I am by training a lawyer and by practice a politician. Both professions make me suspect in many quarters, including among some of my own co-religionists. Maybe there's no better illustration of the public perception of how politicians unite their faith and their profession than the story they tell in New York about "Fishhooks" McCarthy, a famous Democratic leader on the lower East Side, and right-hand man to Al Smith.
"Fishhooks" the story goes, was devout. So devout that every morning on his way to Tammany Hall to do his political work, he stopped into St. James Church on Oliver Street in downtown Manhattan, fell on his knees, and whispered the same simple prayer: "Oh, Lord, give me health and strength. We'll steal the rest."
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"Fishhooks," notwithstanding, I speak here as a politician. And also as a Catholic, a lay person baptized and raised in the pre-Vatican II Church, educated in Catholic schools, attached to the Church first by birth, then by choice, now by love. An old-fashioned Catholic who sins, regrets, struggles, worries, gets confused and most of the time feels better after confession.
The Catholic Church is my spiritual home. My heart is there, and my hope.
There is, of course, more to being a Catholic than a sense of spiritual and emotional resonance. Catholicism is a religion of the head as well as the heart, and to be a Catholic is to say "I believe" to the essential core of dogmas that distinguishes our faith.
The acceptance of this faith requires a lifelong struggle to understand it more fully and to live it more truly, to translate truth into experience, to practice as well as to believe.
That's not easy: applying religious belief to everyday life often presents difficult challenges.
It's always been that way. It certainly is today. The America of the late twentieth century is a consumer society, filled with endless distractions, where faith is more often dismissed than challenged, where the ethnic and other loyalties that once fastened us to our religion seem to be weakening.
In addition to all the weaknesses, dilemmas and temptations that impede every pilgrim's progress, the Catholic who holds political office in a pluralistic democracy -- who is elected to serve Jews and Muslims, atheists and Protestants, as well as Catholics -- bears special responsibility. He or she undertakes to help create conditions under which all can live with a maximum of dignity and with a reasonable degree of freedom; where everyone who chooses may hold beliefs different from specifically Catholic ones -- sometimes contradictory to them; where the laws protect people's right to divorce, to use birth control and even to choose abortion.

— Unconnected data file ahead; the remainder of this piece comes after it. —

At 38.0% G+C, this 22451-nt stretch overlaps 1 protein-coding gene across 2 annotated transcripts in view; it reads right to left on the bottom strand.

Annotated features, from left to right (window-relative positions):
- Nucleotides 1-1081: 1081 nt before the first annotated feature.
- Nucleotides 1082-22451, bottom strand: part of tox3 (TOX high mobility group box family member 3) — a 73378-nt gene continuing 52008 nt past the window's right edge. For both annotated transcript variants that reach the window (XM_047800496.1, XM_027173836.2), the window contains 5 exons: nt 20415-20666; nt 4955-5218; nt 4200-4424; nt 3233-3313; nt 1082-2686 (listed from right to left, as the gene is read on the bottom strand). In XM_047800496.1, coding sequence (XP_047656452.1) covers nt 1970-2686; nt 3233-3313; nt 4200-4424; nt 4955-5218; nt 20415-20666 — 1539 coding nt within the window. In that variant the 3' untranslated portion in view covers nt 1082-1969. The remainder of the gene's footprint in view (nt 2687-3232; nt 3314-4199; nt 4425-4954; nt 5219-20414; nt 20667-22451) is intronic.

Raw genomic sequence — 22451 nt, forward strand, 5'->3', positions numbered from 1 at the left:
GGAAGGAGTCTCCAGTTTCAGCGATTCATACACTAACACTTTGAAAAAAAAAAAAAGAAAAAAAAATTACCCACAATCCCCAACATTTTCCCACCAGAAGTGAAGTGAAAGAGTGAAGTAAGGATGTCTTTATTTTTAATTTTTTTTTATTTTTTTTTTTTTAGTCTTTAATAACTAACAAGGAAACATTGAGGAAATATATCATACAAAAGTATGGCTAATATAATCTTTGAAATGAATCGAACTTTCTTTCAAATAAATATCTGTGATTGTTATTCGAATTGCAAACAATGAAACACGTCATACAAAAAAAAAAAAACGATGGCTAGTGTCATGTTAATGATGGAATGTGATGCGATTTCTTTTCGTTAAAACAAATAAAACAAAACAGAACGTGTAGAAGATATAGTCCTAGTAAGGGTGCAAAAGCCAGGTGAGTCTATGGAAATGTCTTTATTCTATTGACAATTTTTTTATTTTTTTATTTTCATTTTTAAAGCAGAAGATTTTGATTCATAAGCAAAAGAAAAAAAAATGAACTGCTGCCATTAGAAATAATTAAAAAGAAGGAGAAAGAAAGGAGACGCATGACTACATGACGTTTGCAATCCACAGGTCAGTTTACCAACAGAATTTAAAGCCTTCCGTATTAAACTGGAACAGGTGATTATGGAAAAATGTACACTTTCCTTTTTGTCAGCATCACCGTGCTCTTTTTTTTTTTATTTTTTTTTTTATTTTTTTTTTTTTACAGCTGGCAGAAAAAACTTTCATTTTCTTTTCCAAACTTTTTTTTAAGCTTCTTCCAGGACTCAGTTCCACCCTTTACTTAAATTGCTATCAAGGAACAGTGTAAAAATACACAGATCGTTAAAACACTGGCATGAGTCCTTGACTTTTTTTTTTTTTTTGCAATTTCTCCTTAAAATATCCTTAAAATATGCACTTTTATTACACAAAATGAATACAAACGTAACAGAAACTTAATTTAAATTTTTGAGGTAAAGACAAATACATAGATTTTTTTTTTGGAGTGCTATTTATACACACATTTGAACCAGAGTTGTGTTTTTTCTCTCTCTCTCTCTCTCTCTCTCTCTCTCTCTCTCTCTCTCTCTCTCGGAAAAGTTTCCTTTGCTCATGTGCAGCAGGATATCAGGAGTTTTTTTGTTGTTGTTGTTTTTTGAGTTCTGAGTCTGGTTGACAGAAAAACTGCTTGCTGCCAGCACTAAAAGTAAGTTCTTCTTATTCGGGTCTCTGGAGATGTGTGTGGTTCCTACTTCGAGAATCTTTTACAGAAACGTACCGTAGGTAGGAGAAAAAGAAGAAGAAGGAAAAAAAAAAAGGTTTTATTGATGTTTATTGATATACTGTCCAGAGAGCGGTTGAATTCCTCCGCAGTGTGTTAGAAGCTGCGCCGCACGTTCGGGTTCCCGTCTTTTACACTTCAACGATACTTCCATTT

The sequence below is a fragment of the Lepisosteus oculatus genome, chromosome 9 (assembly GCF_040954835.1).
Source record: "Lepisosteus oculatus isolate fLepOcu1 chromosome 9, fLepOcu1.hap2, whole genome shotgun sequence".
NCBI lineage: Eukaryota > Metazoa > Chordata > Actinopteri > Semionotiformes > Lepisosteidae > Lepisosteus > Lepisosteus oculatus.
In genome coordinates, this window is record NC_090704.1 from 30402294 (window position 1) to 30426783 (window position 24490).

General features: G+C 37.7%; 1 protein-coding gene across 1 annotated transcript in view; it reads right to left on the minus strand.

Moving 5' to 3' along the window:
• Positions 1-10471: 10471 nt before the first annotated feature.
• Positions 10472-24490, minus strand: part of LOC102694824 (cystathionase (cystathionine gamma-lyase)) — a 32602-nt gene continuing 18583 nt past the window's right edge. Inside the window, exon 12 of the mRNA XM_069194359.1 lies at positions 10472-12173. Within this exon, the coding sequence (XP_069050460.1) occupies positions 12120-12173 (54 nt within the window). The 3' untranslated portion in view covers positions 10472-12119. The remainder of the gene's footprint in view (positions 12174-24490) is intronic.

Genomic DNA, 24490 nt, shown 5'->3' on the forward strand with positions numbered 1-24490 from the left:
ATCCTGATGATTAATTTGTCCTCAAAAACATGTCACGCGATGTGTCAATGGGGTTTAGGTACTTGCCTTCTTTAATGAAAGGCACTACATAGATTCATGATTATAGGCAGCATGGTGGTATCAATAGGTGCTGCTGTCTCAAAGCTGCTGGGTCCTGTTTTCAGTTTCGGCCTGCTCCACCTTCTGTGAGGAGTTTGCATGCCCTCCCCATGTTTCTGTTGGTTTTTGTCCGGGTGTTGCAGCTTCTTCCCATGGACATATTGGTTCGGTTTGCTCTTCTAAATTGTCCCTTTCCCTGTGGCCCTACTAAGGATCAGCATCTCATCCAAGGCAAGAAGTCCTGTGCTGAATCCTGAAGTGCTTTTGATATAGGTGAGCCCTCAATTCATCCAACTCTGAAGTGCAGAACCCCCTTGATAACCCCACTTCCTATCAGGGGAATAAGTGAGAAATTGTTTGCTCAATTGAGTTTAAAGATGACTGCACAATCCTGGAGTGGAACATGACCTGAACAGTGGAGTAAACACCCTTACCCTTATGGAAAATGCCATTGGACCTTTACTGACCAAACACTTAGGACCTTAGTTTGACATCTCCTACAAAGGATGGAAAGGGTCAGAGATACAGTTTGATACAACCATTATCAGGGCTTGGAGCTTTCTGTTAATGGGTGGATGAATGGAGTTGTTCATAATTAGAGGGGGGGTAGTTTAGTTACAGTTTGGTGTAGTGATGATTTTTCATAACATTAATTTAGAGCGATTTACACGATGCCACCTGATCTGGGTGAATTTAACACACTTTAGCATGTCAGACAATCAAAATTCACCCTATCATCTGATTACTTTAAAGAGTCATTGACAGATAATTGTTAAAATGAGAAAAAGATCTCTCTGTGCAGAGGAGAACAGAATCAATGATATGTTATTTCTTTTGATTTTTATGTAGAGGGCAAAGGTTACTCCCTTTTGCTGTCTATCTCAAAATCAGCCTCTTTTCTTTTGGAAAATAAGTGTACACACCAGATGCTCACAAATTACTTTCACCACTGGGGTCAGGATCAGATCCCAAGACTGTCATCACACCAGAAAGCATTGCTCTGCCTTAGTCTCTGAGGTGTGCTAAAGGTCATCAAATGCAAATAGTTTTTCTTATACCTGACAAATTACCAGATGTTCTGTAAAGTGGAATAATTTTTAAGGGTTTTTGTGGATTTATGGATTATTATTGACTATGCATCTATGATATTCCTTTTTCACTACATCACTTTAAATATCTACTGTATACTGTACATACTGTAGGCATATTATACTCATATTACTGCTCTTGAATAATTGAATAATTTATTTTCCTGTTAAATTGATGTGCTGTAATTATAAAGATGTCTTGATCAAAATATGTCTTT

In fact, Catholic public officials take an oath to preserve the Constitution that guarantees this freedom. And they do so gladly. Not because they love what others do with their freedom, but because they realize that in guaranteeing freedom for all, they guarantee our right to be Catholics: our right to pray, to use the sacraments, to refuse birth control devices, to reject abortion, not to divorce and remarry if we believe it to be wrong.
The Catholic public official lives the political truth most Catholics through most of American history have accepted and insisted on: the truth that to assure our freedom we must allow others the same freedom, even if occasionally it produces conduct by them which we would hold to be sinful.
I protect my right to be a Catholic by preserving your right to believe as a Jew, a Protestant or non-believer, or as anything else you choose.
We know that the price of seeking to force our beliefs on others is that they might some day force theirs on us.
This freedom is the fundamental strength of our unique experiment in government. In the complex interplay of forces and considerations that go into the making of our laws and policies, its preservation must be a pervasive and dominant concern.
But insistence on freedom is easier to accept as a general proposition than in its applications to specific situations. There are other valid general principles firmly embedded in our Constitution, which, operating at the same time, create interesting and occasionally troubling problems. Thus, the same amendment of the Constitution that forbids the establishment of a State Church affirms my legal right to argue that my religious belief would serve well as an article of our universal public morality. I may use the prescribed processes of government -- the legislative and executive and judicial processes -- to convince my fellow citizens -- Jews and Protestants and Buddhists and non-believers -- that what I propose is as beneficial for them as I believe it is for me; that it is not just parochial or narrowly sectarian but fulfills a human desire for order, peace, justice, kindness, love, any of the values most of us agree are desirable even apart from their specific religious base or context.
I am free to argue for a governmental policy for a nuclear freeze not just to avoid sin but because I think my democracy should regard it as a desirable goal.
I can, if I wish, argue that the State should not fund the use of contraceptive devices not because the Pope demands it but because I think that the whole community -- for the good of the whole community -- should not sever sex from an openness to the creation of life.
And surely, I can, if so inclined, demand some kind of law against abortion not because my Bishops say it is wrong but because I think that the whole community, regardless of its religious beliefs, should agree on the importance of protecting life -- including life in the womb, which is at the very least potentially human and should not be extinguished casually.
No law prevents us from advocating any of these things: I am free to do so.
So are the Bishops. And so is Reverend Falwell.
In fact, the Constitution guarantees my right to try. And theirs. And his.
But should I? Is it helpful? Is it essential to human dignity? Does it promote harmony and understanding? Or does it divide us so fundamentally that it threatens our ability to function as a pluralistic community?